Booking.com is the worlds largest hotel room booker.

Some awesome statistics about the company:

+700 000 = Number of hotel rooms you can book on the site
+47 000 000 = Number of customer reviews on hotels
+850 000 = Number of hotel nights booked every day (!) through the site

As a person who spends a lot of nights per year in hotels around the world, it is an honor and a privilege to get to speak for this innovative and dynamic company.

So in honor of my client, today’s blog post will be on the theme of hotels.

Over the last 20 years, I have stayed in some awesome hotels. Like The Commune (a hotel over looking the Great Wall of China and consisting of a bunch of over-sized designer villas), or the famous “Ice Hotel” in the north of Sweden that is literally built out of ice and melts every spring.

But my most amazing hotel experience did not happen in a hotel.

I once arrived late at night in Stockholm only to find out that, due to a misunderstanding, there was no hotel room booked for me.

Normally, this would not be a big problem. I would just go online and book myself a room, but Stockholm is one of those cities where there can be zero hotel rooms available when there is a big conference in town.

This was one of those times. It turned out there were 2 (!) rooms available within 1 hour of travel from Stockholm. One was a hotel suite at Grand Hotel for 650 Euro per night. The other room was at “Danderyd Hospital”.

It turns out that the hospital was renting out the rooms in the maternity ward (!) if they had few expecting mothers.

So for one night, I stayed in a room that had a baby crib in it and in the morning, I had the most amazing hotel breakfast I have ever had: eating cheese sandwiches together with a bunch of women who were holding their new-born babies!

Being a speaker, you surely get to experience some really cool things.

Finally, let me end by giving you some insider-tips regarding hotels from a global speaker’s point of view.

1) Do not let the client be too nice to you.

Many times, the client will choose to put you up in the “nicest/best” hotel in town. That is a very nice gesture (from their side) and a very nice perk (from the speaker’s point of view).

But resist it.

I recently did a speech in Chennai where I was booked in a very nice hotel by the client, but it took more than 45 minutes to get there from the airport. And then in the morning, it took 1 hour to get from the hotel to the venue which, ironically, was just next to the airport.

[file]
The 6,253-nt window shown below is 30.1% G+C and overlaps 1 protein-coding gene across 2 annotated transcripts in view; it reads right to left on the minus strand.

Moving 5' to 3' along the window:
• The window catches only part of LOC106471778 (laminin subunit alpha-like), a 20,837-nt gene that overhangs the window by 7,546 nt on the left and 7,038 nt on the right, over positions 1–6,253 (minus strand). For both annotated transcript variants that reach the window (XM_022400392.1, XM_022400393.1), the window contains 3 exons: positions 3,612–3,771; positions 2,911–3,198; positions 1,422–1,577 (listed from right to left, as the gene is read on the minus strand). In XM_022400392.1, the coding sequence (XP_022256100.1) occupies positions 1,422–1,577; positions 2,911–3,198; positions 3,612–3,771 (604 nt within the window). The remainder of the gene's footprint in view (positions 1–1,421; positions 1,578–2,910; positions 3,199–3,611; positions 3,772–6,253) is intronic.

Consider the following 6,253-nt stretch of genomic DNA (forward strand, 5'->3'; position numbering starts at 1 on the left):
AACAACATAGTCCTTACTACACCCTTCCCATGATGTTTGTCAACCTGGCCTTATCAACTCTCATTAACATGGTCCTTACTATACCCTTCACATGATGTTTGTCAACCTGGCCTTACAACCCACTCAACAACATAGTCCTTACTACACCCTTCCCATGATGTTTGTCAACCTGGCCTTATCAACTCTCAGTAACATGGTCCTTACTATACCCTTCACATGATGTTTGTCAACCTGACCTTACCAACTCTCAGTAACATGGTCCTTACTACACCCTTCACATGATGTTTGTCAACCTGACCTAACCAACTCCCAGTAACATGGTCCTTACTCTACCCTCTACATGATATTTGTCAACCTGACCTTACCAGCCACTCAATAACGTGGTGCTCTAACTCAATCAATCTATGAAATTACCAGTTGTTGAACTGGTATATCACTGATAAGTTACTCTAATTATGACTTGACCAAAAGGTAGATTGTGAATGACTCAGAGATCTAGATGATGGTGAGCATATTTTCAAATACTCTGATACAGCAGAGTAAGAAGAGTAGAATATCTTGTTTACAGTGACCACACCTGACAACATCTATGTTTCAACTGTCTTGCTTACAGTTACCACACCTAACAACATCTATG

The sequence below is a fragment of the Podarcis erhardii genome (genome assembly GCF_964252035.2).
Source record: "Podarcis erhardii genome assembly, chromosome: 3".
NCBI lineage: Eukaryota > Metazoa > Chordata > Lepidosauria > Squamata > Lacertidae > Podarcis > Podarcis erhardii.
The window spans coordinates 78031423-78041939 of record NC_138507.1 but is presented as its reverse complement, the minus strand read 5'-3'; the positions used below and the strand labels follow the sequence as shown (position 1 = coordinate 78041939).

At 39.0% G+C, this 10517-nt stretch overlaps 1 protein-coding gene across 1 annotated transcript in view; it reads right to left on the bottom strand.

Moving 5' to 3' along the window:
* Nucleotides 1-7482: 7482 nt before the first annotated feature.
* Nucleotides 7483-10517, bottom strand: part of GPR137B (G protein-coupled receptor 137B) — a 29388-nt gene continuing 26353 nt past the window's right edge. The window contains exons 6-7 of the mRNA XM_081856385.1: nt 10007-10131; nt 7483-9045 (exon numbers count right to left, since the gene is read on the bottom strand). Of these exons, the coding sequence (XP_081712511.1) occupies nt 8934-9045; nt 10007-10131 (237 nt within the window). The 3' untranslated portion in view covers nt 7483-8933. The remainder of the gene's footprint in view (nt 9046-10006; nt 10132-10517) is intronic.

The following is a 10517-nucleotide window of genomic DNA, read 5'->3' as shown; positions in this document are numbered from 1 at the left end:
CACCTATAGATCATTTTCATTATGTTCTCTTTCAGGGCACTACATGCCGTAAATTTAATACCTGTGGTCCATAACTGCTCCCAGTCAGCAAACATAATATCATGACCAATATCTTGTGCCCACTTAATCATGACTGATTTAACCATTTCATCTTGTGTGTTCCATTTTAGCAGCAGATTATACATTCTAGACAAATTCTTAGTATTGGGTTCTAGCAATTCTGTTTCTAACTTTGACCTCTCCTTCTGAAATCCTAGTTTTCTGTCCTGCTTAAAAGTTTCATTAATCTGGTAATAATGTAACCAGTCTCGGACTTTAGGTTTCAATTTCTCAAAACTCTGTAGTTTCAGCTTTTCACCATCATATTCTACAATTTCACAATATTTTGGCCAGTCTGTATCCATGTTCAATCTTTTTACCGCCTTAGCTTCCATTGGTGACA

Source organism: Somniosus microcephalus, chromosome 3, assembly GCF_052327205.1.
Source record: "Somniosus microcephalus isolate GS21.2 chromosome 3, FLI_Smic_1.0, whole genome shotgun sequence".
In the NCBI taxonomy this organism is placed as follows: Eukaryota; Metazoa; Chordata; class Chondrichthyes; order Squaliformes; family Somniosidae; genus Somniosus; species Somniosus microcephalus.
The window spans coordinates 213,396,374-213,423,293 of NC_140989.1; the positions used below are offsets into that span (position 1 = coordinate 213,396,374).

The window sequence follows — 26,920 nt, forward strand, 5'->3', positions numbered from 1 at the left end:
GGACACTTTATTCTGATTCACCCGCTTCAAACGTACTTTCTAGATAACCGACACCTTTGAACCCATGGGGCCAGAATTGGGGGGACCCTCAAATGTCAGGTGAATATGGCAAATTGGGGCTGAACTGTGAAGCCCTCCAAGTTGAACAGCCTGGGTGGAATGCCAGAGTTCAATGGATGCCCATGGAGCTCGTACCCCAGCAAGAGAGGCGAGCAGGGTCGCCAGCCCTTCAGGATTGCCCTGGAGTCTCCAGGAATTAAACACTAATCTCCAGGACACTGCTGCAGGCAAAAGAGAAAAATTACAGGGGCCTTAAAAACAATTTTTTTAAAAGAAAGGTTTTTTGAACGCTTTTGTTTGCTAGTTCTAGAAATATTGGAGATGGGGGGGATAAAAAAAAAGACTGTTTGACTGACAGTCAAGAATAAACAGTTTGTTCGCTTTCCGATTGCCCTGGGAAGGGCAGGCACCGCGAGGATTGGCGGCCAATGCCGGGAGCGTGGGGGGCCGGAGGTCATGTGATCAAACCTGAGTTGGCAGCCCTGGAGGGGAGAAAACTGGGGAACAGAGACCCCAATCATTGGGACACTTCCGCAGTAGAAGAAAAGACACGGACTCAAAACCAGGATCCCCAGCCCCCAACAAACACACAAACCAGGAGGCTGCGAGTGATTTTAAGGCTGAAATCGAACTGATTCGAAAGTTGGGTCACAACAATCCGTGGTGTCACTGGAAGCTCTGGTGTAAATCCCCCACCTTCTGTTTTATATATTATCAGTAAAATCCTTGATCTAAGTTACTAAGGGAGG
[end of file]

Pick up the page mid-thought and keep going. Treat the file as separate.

Putting me up in the closest hotel to the venue would have given me almost 2 hours more of relaxing time in the hotel, instead of driving around in crazy Indian traffic.

For a speaker, “proximity” is the biggest luxury of all when it comes to hotels.

2) Let the client book the hotel, but book the flights yourself.

I usually book my flights myself to be able to have a flexible way of getting to and from speeches, but I normally let the client book my hotel.

Why?

a) They usually get a better deal since they have booked many rooms for their conference

b) There is less costs to invoice the client, and less things for you to keep in your head

c) They normally know more about the city than you do so they know which hotels are good

3) Take advantage of the hotel-perks.

In some countries (or I should say some airports), getting a taxi can be a nightmare. I have had some awful waiting-in-line-for-taxis-for-over-one-hour-experiences in, for example, Shanghai and Brussels.

If the client is ok with it, ask them to book a hotel car pick-up so that there is someone waiting for you with a sign carrying your name on it as you exit the airport, and you will be on your way to the hotel a few minutes after landing.

If possible, try to get the mobile phone number of the driver as airport pick-up is a great service that can turn into a very annoying service if the guy there to pick you up is not there when you come out.

4) Try to get the client to book you in the same hotel where the conference will be held.

Many conferences take place in hotel ballrooms, or in conference centers that has a hotel in or next to it.

But many times, the delegates for the conference will stay in many different hotels around town since not all delegates might fit in the hotel where the conference is happening.

As a speaker, you should kindly suggest that you get a room in the hotel where the conference takes place, so that you can:

a) easily check out the speaking venue when you arrive
b) can go up to your room if you need
c) do not have to worry about getting from your room to the venue
etc.

It might sound basic that the speaker should stay in the hotel where the conference is, but you would be surprised how often the conference organisers miss this.

But it is easy to forgive them for not thinking of this, since for the person organising the conference, this is just a VERY minor detail amongst millions of other things they have to think about.

But for you, it makes a huge difference.

Make sure you ask for this early so that they do not need to re-book someone else to a different hotel.